Proposed legislation to allow gardaí demand passwords during investigations will give them access to people’s “entire digital life”, even when dealing with minor offences, it has been claimed.
The Garda Síochána (Powers) Bill will make it a criminal offence for the public to refuse to hand over passwords or encryption keys for digital devices uncovered during the course of a search warrant execution.
A person who refuses to surrender a password for a mobile phone or other device to gardaí could face up to five years in prison and a fine of up to €30,000.
Similar legislation has previously been recommended by the Law Reform Commission, the Garda Inspectorate and Garda Commissioner Drew Harris.
The announcement was welcomed by senior gardaí on Monday who said it would be extremely valuable in investigating “bulk crimes” such as assaults, drug dealing and theft.
“Almost every crime from robbery to rape now has a digital aspect to it,” a security source said. “There is legislation there to allow you seize a phone. But if the person is not handing over a password, it does make it more difficult.
“If you can compel someone to hand it over, then that would be of absolutely great benefit and would be welcomed.”
Garda sources said that, while the legislation would be beneficial in some serious crimes, it was likely to be of limited use in tackling gangland crime.
“Most people in that world will prefer to take the charges rather than be seen to hand over passwords, especially if those passwords implicate others,” one garda involved in organised crime investigations said.
Concerns have been raised by privacy advocates over the “broad” nature of the Bill. Chairman of Digital Rights Ireland and UCD associate professor of law TJ McIntyre said the powers were “extraordinarily invasive” and would allow gardaí access to “the entirety of someone’s digital life”, even while investigating minor crimes.
Once gardaí can access a phone or computer, this would provide access to email, bank and Google Drive accounts as well as encrypted messaging services such as Signal, he said.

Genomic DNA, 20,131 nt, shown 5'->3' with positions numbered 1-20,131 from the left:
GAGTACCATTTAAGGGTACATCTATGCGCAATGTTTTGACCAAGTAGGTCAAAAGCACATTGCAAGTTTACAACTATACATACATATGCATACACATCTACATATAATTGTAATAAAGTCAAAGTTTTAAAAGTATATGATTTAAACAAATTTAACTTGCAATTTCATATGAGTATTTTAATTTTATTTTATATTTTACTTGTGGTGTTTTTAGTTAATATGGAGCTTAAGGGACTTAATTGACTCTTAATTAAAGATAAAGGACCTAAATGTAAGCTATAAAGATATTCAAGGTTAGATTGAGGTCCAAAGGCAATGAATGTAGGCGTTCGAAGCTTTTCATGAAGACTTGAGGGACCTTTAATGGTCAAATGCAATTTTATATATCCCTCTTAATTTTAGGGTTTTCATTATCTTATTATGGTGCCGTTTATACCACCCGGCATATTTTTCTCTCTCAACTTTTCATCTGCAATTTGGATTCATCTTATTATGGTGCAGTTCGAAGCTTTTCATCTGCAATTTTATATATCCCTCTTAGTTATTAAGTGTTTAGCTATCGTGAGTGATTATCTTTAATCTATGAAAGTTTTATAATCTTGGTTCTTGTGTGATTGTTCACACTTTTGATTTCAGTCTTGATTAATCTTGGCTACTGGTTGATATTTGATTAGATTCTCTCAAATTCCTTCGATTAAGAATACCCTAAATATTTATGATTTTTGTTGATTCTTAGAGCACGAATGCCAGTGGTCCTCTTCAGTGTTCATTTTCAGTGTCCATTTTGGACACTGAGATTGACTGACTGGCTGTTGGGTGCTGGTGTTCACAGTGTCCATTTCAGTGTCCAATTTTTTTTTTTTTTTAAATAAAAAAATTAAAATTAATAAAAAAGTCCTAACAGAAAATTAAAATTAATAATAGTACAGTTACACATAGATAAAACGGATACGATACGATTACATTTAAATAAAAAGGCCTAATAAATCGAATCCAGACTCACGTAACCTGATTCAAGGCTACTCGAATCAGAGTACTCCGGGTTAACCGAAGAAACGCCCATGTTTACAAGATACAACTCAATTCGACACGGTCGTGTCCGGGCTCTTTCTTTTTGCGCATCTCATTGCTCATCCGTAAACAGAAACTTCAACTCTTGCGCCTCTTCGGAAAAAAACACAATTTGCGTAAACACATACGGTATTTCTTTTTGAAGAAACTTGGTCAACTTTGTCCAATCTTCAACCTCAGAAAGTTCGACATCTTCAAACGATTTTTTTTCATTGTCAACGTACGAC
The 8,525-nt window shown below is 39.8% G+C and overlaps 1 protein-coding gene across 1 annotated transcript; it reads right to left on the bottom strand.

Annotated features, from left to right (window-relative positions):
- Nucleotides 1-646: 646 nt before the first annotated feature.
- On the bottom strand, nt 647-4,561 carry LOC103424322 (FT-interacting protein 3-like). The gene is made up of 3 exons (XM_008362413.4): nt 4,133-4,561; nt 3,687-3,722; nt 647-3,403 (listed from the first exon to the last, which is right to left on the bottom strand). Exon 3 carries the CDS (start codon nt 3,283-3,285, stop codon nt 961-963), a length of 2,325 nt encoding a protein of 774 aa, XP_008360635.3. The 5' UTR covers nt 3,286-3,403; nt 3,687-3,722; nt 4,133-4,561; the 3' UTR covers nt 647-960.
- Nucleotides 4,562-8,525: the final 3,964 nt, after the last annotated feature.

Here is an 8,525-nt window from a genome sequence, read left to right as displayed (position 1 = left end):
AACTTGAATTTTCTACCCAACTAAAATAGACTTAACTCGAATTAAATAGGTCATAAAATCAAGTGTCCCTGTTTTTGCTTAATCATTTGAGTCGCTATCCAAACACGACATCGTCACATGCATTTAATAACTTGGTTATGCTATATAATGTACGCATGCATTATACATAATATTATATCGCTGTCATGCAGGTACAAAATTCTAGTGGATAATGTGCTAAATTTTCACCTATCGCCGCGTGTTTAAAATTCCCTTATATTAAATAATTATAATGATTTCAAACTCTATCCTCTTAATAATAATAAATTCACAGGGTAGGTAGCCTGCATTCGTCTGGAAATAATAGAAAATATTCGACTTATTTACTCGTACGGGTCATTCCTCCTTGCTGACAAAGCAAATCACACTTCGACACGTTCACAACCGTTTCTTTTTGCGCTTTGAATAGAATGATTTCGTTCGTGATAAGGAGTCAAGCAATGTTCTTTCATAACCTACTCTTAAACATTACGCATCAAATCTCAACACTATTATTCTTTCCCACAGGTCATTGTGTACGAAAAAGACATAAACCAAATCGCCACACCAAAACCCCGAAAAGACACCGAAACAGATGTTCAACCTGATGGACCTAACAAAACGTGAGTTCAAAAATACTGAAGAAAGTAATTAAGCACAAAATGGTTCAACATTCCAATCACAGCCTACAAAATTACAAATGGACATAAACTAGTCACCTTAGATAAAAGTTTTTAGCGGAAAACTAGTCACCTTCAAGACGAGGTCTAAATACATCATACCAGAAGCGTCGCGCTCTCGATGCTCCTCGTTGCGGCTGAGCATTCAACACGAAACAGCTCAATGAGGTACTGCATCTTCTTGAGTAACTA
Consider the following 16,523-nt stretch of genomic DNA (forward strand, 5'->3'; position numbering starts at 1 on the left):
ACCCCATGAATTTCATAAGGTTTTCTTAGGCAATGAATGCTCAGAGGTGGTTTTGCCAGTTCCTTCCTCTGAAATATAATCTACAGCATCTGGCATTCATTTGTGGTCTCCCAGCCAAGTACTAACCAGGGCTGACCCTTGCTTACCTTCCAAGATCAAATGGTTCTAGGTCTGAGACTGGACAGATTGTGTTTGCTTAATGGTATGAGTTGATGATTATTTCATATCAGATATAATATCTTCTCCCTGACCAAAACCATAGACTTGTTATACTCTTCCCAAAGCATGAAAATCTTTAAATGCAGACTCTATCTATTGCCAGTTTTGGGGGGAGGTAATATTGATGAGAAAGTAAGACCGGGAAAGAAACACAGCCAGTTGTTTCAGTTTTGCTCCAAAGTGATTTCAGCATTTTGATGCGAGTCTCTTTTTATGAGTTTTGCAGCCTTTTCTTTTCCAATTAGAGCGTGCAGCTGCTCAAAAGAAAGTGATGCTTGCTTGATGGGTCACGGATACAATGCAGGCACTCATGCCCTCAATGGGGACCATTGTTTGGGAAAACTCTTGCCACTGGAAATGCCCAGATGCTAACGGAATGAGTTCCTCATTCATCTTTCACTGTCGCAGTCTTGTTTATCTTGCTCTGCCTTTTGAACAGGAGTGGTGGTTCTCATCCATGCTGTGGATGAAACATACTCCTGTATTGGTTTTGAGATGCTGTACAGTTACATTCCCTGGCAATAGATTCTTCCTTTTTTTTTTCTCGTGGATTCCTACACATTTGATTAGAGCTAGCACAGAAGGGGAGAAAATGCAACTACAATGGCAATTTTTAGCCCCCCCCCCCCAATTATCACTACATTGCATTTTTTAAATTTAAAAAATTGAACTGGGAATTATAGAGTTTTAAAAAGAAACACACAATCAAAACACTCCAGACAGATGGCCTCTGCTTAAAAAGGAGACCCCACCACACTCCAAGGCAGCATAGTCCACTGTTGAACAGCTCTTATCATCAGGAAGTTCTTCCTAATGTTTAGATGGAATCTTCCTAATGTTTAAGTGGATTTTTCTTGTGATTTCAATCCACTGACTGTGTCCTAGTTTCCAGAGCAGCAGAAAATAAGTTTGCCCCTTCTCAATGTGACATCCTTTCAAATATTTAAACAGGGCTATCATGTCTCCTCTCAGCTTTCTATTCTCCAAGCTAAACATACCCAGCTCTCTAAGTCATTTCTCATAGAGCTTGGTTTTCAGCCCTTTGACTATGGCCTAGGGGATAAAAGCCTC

“That makes it much more invasive than traditional types of search warrants. Historically search warrants are about particular places.
“But these types of warrants involve getting the entirety of someone’s digital life in a way that is not connected to one place.”
Gardaí looking for evidence of one crime could bring additional charges if they discovered evidence of other crimes during digital searches, he said.
The power to demand a password would automatically apply to “every single crime where a search warrant can be issued”, not just in serious crime investigations.
The law would also permit superintendents to grant search warrants instead of a judge in "urgent circumstances". This reintroduces the practice of "self-service" warrants which was effectively discontinued by the Supreme Court several years ago, Mr McIntyre said.
The law would require the Garda Commissioner to draw up a “code of practice” to determine the use of data obtained during a search, a safeguard Mr McIntyre described as “weak sauce”.
“The code wouldn’t have force of law itself. Somebody wouldn’t have a right of action if it was violated. Evidence wouldn’t be inadmissible if it wasn’t followed,” he said.